Theater and Self Promotion
I’m going to take a moment for some shameless promotion (something I think actors need to do regularly).
We have a great show playing now at the Actors Workout Studio: a series of six original one-act plays that take place in a park. With a cast of 15 actors, five directors, four writers, and a tech crew, that’s a creative team of over 25 people. The show runs for three weekends (nine performances) in our 40-seat theater. Having produced theater for over 30 years, I can confidently say that this is a great show, and a fabulous showcase for every actor participating (as well as the writers and directors). By the time this blog is published the run may have ended, so I don’t mention any of this to promote the show, but rather to emphasize my point.
For most theater in Los Angeles, the process for an actor goes something like this: In the beginning and during the rehearsal process, the players love to converse about the work. Their juices and passions are flowing, as well they should be. During a run of a show I’ll ask my acting students questions, and their answers spill over with passion and enthusiasm.
First I’ll ask them a series of personal questions: Why are you doing this project? What’s your purpose and vision for it? What is your rehearsal plan? Then we’ll talk about character: What’s your motivation? Your objective? Your super objective? Where are you coming from? Where are you going to? Finally, I’ll get to actor questions: How about emotional and physical preparation? What objects and tools are you using? What is the significance of your wardrobe? Where are you from, what is your history, what are you using as substitutions and to personalize? What time of day is it? Are you speaking with an accent? Do you have any habits, ticks, movements, gestures, physical impediments? What’s the rhythm of the writing? And what are you adding to the writing and directing?
We discuss all the actor preparation work, etc. We can go on for hours talking about the elements that the actor puts into the work. It’s exciting for an actor to create a new character and bring it to life on stage. The same is true for the directors. We go on and on about all the possibilities for the show: lighting, sets, sound, props, effects, etc. Creating theater, collaborating, and the rehearsal process is a wonderful, imaginative, stimulating exercise, and I wish you all the best experience in these endeavors. It’s great to see how actors become so alive while in the process.
Once the show opens, a new conversation waiting in the wings is now ready for discussion. What is your plan for promoting yourself? What are your action items? What strategies are you using? Who is on your invitation list? How are you working together with the other members to enroll industry people to come? What’s the objective and intention for your career with this? The usual response is … silence, pause, hesitation… it’s not as exciting a conversation.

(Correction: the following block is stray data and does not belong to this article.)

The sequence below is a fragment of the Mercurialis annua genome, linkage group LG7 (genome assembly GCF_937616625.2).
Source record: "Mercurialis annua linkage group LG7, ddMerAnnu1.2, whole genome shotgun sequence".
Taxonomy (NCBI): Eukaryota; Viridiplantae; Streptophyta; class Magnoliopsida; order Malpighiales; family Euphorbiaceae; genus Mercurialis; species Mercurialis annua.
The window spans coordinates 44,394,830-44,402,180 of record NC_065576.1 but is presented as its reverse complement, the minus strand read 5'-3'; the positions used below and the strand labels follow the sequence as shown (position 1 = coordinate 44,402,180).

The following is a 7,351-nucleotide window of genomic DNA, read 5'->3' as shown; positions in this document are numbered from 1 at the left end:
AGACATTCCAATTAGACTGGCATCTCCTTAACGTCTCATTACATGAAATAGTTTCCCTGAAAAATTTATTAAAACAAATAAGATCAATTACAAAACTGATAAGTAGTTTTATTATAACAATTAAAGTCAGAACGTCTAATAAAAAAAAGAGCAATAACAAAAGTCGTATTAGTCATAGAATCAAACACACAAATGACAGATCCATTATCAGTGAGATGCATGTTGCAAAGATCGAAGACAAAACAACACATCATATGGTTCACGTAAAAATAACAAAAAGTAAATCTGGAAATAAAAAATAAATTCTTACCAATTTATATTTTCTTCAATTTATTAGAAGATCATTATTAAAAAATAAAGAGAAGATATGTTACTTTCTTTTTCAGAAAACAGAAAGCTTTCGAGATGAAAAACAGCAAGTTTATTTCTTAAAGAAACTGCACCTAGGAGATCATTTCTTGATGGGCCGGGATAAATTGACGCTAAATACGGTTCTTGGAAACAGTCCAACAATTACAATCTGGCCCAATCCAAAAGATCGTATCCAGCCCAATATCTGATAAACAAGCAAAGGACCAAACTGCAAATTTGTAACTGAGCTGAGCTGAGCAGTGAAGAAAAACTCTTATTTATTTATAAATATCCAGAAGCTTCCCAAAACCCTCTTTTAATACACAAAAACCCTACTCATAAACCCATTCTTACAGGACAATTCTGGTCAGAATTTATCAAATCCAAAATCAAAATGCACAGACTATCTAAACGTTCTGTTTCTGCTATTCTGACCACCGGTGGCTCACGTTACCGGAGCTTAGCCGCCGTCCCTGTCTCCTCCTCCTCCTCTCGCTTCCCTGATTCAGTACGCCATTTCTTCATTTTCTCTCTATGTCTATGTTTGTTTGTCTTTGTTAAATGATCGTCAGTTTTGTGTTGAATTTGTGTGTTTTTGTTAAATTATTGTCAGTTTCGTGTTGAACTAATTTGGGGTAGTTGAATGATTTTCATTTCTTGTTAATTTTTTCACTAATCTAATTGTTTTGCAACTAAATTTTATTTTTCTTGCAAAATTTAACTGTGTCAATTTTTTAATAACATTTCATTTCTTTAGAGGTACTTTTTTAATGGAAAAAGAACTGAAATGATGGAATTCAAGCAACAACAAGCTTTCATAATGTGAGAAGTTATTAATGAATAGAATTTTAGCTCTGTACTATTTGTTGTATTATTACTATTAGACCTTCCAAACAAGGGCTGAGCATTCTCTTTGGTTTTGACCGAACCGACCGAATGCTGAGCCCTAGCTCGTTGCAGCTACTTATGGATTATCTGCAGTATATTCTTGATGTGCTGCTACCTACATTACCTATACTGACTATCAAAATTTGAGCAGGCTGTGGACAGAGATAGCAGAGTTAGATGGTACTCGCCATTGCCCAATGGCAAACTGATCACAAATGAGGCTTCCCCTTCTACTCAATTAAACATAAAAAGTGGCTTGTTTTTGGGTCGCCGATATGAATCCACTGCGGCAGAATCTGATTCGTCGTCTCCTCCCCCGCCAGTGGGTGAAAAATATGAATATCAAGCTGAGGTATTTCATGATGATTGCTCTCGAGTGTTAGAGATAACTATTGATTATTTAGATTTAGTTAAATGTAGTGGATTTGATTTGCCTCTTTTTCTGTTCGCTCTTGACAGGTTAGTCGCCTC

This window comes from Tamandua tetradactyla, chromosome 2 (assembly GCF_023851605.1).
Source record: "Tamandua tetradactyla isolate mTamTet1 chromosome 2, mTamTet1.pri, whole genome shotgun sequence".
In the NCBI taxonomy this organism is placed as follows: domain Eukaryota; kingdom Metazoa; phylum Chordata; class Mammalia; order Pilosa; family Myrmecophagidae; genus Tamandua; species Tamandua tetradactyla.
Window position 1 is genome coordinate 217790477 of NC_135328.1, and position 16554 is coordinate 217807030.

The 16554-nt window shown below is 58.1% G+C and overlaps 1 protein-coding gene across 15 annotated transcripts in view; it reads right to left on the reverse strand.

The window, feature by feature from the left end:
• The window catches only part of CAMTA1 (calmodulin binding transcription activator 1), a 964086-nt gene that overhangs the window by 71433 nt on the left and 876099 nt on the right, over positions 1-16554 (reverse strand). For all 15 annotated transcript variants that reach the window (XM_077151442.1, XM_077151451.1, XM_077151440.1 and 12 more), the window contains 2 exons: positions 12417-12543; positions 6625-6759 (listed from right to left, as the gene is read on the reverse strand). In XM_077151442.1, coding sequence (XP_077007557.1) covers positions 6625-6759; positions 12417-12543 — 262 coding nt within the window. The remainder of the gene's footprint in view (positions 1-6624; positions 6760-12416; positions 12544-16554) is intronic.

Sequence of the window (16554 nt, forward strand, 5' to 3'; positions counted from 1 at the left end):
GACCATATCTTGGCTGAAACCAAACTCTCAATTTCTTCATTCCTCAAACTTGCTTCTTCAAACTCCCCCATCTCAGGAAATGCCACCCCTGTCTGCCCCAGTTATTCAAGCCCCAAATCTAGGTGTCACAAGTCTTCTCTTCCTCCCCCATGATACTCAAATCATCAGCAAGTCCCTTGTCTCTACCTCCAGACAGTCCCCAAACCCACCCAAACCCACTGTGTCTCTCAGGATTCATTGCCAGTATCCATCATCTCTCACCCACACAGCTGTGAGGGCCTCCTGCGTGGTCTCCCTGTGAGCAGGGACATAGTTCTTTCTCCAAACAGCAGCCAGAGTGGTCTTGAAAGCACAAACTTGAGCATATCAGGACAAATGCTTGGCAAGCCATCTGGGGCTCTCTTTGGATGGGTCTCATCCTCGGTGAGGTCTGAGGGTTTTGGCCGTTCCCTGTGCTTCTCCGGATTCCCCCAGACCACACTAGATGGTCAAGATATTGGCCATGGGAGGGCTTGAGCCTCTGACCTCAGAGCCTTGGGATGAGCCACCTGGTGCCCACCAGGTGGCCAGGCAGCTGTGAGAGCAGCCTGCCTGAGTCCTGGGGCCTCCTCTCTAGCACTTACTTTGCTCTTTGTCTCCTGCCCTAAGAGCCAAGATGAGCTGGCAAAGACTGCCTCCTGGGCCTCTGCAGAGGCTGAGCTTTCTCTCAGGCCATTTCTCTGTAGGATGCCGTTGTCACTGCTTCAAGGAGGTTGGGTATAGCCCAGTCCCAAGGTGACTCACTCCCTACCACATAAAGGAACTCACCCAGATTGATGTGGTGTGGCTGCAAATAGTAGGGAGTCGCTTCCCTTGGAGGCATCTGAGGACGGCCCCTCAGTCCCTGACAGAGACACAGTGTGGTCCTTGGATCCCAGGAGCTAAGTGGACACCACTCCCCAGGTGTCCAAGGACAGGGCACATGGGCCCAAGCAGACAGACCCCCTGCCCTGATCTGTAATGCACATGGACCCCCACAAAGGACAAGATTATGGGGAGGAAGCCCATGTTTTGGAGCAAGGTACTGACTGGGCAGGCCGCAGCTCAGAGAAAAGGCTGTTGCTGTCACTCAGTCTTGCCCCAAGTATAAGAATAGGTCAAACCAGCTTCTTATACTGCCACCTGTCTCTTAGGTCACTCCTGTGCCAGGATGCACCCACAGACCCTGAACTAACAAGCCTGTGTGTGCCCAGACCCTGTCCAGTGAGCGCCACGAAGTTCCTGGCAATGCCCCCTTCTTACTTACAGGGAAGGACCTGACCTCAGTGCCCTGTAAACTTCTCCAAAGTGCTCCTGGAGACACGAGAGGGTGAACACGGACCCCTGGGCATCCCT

Most actors are soft in this area. Some expect other people to do it for them. Some think having an agent or manager will take care of this. Sometimes they expect the producers to do all the work, and some are just in denial. The producers are having their own conversation about strategies for promotion, press, reviews, advertising, selling tickets, etc.
If you are an actor in Los Angeles doing theater, you have to do a lot of your own promotion when it comes to getting the industry to see you. If you are fortunate enough to be in a great show, playing a great role, in a production that you can be proud of, then you need to pull out all the stops and go for it.
I say, for every empty seat in a performance, it’s a missed opportunity for someone to have experienced your talent. Whether it’s industry, friends, family, colleagues, or general audiences; theater comes and goes. If they don’t see it, they never will. It’s not like film, which can be viewed anytime on Netflix or other outlets. Film exists forever, but theater is like a double-edged sword, as it requires immediacy and discipline to be experienced. Live theater exists moment to moment. It’s powerful, experiential, alive, stimulating, and present. It both invites and creates community. There is something magical about that, but if it’s missed, it’s gone forever, unseen, no second chance.
The latest Actors Workout Studio production has all the ingredients for a great show and showcase.
My dream for you is when you get into a theater situation and all the elements are working, really go for it! Be diligent and push as hard as you can, not only in the role but in promoting the show. Then let go. Knowing you’ve done your best, let luck take over. That’s when preparation meets opportunity, and that’s when the magic happens. Good luck, and break a leg!